Steve Jobs (2005) credited his extraordinary success to love: for his work and for the woman who became his wife. Love involves intimacy, passion, and commitment. Love for one’s work, similar to romantic love, stimulates intense excitement, fulfilment, and feelings of connection that can motivate people to potentially do great work that transforms society. Entrepreneurship is the work domain where love (passion and compassion) of work can be most readily seen and will be the focus of the loving work module of this course. This course is designed to explore the commonalities between love and work and equip students with knowledge and skills to enhance their capabilities to work and love. Students will learn why work and love are the foundation of psychological well-being, which then enables individuals to contribute to global social and economic well-being. The course draws from interdisciplinary research primarily in management, psychology, and sociology, to provide concepts and theories for understanding work and love and how these are the foundations of healthy functioning at work, in groups, in organizations, and in society.
Note: The content of this course, “Loving Work, Working to Love”, does not overlap the content of “GE2109 Love, Sex, and Relationships: Psychological Perspectives”. GE2109 is a level B2 course in the Arts and Humanities GE area. “Loving Work, Working to Love” is a level B1 course in the Study of Societies, Social and Business Organizations GE area. GE2109 focuses on the intrapersonal (i.e., within the individual) aspects of love and sexuality. “Loving Work, Working to Love” focuses on the interpersonal (i.e., between individuals) aspects of work and love and how the abilities to love and work influence people’s ability to function effectively at work, in groups, in organizations, and in society. GE2109 draws only from psychological theories. “Loving Work, Working to Love” uses material from multiple disciplines in the social sciences to examine love & work from an interdisciplinary perspective.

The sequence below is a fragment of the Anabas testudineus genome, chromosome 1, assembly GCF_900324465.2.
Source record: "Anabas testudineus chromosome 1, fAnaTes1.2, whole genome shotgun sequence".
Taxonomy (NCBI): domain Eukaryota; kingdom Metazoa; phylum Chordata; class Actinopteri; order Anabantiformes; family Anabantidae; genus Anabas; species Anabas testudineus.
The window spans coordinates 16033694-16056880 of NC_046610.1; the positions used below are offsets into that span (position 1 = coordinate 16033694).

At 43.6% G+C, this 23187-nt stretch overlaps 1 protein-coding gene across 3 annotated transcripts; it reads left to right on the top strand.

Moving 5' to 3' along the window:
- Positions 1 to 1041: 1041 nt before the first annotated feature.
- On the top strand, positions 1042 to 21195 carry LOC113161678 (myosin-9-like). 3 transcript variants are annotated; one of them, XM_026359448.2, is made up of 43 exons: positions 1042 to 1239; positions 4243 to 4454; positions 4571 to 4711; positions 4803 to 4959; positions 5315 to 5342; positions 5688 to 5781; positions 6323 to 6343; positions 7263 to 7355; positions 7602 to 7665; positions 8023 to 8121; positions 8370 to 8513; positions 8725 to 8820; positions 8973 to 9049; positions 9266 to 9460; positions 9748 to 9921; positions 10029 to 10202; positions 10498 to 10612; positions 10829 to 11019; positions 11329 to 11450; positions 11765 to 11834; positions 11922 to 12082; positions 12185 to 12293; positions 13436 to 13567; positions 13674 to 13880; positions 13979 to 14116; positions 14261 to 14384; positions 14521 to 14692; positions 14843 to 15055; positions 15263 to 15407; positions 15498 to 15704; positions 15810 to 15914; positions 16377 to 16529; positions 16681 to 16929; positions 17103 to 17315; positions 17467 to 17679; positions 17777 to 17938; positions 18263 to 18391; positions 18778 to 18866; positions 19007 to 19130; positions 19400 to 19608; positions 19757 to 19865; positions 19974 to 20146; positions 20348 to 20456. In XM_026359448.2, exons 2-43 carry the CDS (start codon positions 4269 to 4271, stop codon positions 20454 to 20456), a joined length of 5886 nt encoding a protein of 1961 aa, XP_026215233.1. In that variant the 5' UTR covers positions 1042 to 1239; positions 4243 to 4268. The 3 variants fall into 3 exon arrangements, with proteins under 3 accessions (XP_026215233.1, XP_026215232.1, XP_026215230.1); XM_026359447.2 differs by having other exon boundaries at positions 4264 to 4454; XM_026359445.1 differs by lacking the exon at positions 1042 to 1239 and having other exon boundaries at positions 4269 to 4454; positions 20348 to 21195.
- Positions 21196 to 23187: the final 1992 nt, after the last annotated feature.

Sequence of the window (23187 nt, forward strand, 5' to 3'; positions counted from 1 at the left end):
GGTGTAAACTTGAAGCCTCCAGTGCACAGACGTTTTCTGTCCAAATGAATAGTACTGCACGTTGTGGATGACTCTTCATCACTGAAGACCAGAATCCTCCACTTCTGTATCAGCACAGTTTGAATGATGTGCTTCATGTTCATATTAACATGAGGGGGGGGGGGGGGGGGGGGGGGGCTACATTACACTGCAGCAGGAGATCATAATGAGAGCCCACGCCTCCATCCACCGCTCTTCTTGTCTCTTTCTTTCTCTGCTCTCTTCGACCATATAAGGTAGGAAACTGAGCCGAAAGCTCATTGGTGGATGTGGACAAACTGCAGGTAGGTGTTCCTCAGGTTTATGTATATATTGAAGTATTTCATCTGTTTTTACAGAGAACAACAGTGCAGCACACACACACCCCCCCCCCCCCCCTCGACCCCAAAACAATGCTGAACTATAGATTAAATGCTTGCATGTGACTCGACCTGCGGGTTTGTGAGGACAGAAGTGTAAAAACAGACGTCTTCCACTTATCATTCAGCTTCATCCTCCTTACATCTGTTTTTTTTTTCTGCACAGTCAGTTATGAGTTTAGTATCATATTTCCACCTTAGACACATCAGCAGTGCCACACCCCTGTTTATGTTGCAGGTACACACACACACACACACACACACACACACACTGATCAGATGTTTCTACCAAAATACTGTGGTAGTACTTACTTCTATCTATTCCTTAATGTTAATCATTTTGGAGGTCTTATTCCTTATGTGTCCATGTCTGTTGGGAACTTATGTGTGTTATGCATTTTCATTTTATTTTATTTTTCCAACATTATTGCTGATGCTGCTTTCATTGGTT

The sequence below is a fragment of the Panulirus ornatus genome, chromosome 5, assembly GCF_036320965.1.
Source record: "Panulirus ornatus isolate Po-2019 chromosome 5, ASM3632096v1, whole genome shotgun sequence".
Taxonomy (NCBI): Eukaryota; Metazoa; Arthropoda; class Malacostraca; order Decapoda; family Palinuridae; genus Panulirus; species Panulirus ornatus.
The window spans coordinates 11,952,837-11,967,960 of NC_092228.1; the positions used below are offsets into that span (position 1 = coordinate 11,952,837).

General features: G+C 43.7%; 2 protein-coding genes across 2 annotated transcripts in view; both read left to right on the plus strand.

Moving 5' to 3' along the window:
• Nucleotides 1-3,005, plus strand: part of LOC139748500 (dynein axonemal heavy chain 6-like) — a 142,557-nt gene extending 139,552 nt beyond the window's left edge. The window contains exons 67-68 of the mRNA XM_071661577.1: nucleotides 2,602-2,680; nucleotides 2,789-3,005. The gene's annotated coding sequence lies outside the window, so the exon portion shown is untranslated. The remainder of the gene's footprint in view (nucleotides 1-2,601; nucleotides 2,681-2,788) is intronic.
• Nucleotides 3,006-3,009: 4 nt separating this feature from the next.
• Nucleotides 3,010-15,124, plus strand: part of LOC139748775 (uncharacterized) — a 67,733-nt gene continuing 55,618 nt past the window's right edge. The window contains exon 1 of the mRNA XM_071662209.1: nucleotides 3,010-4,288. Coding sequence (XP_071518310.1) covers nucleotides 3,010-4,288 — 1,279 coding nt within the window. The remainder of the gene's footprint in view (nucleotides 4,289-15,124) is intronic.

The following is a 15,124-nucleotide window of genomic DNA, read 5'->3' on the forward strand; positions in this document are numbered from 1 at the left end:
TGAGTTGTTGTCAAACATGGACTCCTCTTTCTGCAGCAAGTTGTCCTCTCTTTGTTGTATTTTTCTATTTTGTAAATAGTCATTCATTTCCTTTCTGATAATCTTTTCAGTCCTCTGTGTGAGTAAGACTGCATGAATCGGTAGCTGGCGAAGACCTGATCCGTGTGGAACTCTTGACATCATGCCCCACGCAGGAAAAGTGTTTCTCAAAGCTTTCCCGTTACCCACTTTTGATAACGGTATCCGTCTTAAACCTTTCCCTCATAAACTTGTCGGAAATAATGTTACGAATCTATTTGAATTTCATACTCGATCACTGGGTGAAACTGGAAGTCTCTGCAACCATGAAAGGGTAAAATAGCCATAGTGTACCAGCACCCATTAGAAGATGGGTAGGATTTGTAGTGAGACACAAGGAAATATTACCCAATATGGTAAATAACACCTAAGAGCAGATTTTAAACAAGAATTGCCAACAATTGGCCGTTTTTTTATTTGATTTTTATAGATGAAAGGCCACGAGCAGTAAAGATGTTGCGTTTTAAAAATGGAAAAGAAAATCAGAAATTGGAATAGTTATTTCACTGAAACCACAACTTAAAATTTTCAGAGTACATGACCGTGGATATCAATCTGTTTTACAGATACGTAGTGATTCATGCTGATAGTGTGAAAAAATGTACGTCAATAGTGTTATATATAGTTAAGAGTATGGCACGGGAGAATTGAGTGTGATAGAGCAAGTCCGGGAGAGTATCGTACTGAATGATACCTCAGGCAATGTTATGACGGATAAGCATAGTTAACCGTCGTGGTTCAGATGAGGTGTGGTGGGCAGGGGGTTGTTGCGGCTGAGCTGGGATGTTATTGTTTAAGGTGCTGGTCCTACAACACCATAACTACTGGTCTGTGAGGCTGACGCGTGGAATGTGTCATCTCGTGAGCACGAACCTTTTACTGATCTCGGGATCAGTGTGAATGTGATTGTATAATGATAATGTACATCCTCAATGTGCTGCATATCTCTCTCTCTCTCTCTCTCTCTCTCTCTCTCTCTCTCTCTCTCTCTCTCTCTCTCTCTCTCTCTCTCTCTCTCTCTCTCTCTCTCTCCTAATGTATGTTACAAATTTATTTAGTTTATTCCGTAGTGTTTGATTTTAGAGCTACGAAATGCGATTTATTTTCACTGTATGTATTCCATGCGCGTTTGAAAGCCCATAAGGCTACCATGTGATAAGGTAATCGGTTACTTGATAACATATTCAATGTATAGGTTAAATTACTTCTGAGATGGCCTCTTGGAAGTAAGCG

This course aims to
- To provide students a broad, intellectual understanding of a set of shared, interdisciplinary concepts and theories, including theories of attachment, attraction, commitment, connection, engagement, exchange, happiness, identity, and trust to explain the management of work and development of love;
- To provide students the knowledge and skills to apply these shared concepts and theories to navigate the interconnections between work and non-work life in different organizational (e.g., co-workers, work teams), social (e.g., family, friendship, romantic relationships), and cultural contexts (e.g., Hong Kong/China, Europe, US, Global);
- To provide hands-on analysis and practice, and other building blocks of strategies that will help students manage, in a variety of social and cultural contexts, subordinate, peer, and supervisor relationships at work and different types of non-work relationships